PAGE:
By Tim Johnson - March 4th, 2021 | Posted in Article

The Use Study used to be a part of the provided documentation at the start of a Defence contract.

For those of us who have not been touched by Mil Std 1388, and Def Stan 00-60, a Use Study is a report which and I quote from 1388, “Purpose, to identify and document the pertinent supportability factors related to the intended use of the new system/equipment.”

Historically the Use Study contained all the information about the existing support infrastructure including organisations and the specific skills and capabilities available at each location. As an example the Use Study for Eurofighter, aka Typhoon, was organised into 5 sections one for each of the 4 partner airforces and a generic fifth, which was the basis for support modelling. The Use Study detail described the capabilities for depot and maintenance units, of course this was in the day when the RAF had level 3 maintenance capabilities.

This enabled support to be standardised across the 4 airforces with national specific impacts identified.

The up front analysis /data gathering provided a baseline documented view of the support available for the new system/equipment. This also enabled the impact of the new system/equipment on the extant support system to be identified early in the development phase.

An example on Typhoon, was the potential reuse of the Houchin ground power generator, the Use Study contained the power characteristics of the generator which could be used to determine if the aircraft power requirements were actually satisfied by this legacy equipment, or modifications, or a replacement would be required.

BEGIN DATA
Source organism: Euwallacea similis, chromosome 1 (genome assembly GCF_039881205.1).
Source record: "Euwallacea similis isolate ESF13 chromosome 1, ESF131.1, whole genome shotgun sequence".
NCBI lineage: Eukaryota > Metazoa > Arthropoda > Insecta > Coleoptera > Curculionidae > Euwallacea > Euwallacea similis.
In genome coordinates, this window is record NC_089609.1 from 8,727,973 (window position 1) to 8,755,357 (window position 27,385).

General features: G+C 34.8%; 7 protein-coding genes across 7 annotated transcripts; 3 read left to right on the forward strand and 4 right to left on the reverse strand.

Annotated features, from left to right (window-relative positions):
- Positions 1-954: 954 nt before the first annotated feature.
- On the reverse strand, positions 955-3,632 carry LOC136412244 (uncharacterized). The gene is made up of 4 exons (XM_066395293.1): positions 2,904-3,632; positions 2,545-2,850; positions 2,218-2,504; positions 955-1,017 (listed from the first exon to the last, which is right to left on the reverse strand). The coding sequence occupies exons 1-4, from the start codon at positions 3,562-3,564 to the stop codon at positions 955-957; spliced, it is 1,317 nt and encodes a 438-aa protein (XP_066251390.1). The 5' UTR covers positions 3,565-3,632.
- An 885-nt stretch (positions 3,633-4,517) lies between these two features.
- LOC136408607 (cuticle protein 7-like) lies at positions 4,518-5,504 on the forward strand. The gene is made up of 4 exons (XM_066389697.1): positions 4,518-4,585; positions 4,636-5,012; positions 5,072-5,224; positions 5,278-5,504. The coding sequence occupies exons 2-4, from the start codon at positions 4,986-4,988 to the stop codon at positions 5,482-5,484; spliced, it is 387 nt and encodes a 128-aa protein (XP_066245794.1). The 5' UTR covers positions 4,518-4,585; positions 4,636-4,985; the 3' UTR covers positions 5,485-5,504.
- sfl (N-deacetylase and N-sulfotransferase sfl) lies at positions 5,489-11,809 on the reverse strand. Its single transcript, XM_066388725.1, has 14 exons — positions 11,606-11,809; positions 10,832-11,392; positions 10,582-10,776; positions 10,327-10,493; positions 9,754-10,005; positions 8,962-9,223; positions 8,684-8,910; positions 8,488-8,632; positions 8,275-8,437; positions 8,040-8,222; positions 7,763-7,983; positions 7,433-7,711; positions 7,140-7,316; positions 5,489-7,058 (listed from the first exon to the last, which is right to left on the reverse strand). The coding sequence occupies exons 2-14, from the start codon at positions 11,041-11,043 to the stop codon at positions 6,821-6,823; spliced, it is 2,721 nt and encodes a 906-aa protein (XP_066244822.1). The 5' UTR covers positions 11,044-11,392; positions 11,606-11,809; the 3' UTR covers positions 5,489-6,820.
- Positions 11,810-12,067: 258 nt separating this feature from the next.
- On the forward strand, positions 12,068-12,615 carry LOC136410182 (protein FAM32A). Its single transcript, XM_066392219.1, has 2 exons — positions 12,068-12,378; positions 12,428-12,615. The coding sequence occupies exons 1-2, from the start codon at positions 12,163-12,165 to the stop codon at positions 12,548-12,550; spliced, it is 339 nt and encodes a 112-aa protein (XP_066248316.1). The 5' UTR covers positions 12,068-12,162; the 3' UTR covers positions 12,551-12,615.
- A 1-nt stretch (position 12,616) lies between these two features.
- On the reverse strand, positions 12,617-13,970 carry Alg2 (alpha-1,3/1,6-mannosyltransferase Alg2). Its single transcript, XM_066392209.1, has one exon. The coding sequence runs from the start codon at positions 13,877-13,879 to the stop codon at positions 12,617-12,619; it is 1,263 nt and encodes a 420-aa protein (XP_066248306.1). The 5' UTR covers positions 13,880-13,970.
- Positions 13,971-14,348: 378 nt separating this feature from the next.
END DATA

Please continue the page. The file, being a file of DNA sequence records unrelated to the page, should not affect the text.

The Use Study also contained specific aspects of the support that could not, or should not be altered by the new system/equipment. There are some processes and systems which are strategic to the organisation which the new system has to integrate with, and failure to follow would drive cost into the support solution. An example of this is a variety of navigation systems deployed on different classes of warship, this results in the regular chart upgrades. This requires the same updated information rolled out in multiple system specific versions, rather than a single update to all platforms. This increases the configuration control burden and obviously cost.

I believe the answer with the reduction and outsourcing of the support to all the armed forces results in a lack of visibility of the capabilities of the support system. I have absolutely no idea what capabilities the local Ford dealership has, all I do is book a service and deliver the car and pay the bill.

This is the way defence support has evolved. Using the maritime example, Ship’s staff report a fault which requires dock side support this support is provided and the ship is repaired, the Navy can now only see the bill.

That is where the Use Study has gone, as all it would say is “if it breaks we call a contractor”.

This makes reversing the trend very difficult as no single project will be able to afford the reintroduction of non contractor support solutions.